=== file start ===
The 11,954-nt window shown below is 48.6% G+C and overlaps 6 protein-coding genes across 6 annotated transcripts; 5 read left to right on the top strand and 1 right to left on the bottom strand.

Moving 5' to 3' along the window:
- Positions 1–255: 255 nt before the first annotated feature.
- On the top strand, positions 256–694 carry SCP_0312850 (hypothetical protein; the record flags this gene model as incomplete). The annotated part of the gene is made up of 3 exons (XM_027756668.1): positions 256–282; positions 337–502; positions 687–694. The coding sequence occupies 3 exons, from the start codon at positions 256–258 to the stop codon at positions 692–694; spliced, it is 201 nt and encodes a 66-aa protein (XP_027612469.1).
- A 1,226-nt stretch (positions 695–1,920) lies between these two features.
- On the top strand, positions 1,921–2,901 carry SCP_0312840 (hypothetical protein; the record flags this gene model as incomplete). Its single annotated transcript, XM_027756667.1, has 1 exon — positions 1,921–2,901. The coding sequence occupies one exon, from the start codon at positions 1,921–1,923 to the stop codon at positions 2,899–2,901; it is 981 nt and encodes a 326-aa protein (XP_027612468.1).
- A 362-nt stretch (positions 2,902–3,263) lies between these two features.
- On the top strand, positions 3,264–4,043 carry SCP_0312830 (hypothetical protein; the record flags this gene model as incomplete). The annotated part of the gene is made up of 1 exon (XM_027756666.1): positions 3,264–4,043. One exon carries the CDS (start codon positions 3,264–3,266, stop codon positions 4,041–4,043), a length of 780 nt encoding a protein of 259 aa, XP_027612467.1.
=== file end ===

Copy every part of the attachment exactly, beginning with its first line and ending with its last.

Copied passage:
The 11,954-nt window shown below is 48.6% G+C and overlaps 6 protein-coding genes across 6 annotated transcripts; 5 read left to right on the top strand and 1 right to left on the bottom strand.

Moving 5' to 3' along the window:
- Positions 1–255: 255 nt before the first annotated feature.
- On the top strand, positions 256–694 carry SCP_0312850 (hypothetical protein; the record flags this gene model as incomplete). The annotated part of the gene is made up of 3 exons (XM_027756668.1): positions 256–282; positions 337–502; positions 687–694. The coding sequence occupies 3 exons, from the start codon at positions 256–258 to the stop codon at positions 692–694; spliced, it is 201 nt and encodes a 66-aa protein (XP_027612469.1).
- A 1,226-nt stretch (positions 695–1,920) lies between these two features.
- On the top strand, positions 1,921–2,901 carry SCP_0312840 (hypothetical protein; the record flags this gene model as incomplete). Its single annotated transcript, XM_027756667.1, has 1 exon — positions 1,921–2,901. The coding sequence occupies one exon, from the start codon at positions 1,921–1,923 to the stop codon at positions 2,899–2,901; it is 981 nt and encodes a 326-aa protein (XP_027612468.1).
- A 362-nt stretch (positions 2,902–3,263) lies between these two features.
- On the top strand, positions 3,264–4,043 carry SCP_0312830 (hypothetical protein; the record flags this gene model as incomplete). The annotated part of the gene is made up of 1 exon (XM_027756666.1): positions 3,264–4,043. One exon carries the CDS (start codon positions 3,264–3,266, stop codon positions 4,041–4,043), a length of 780 nt encoding a protein of 259 aa, XP_027612467.1.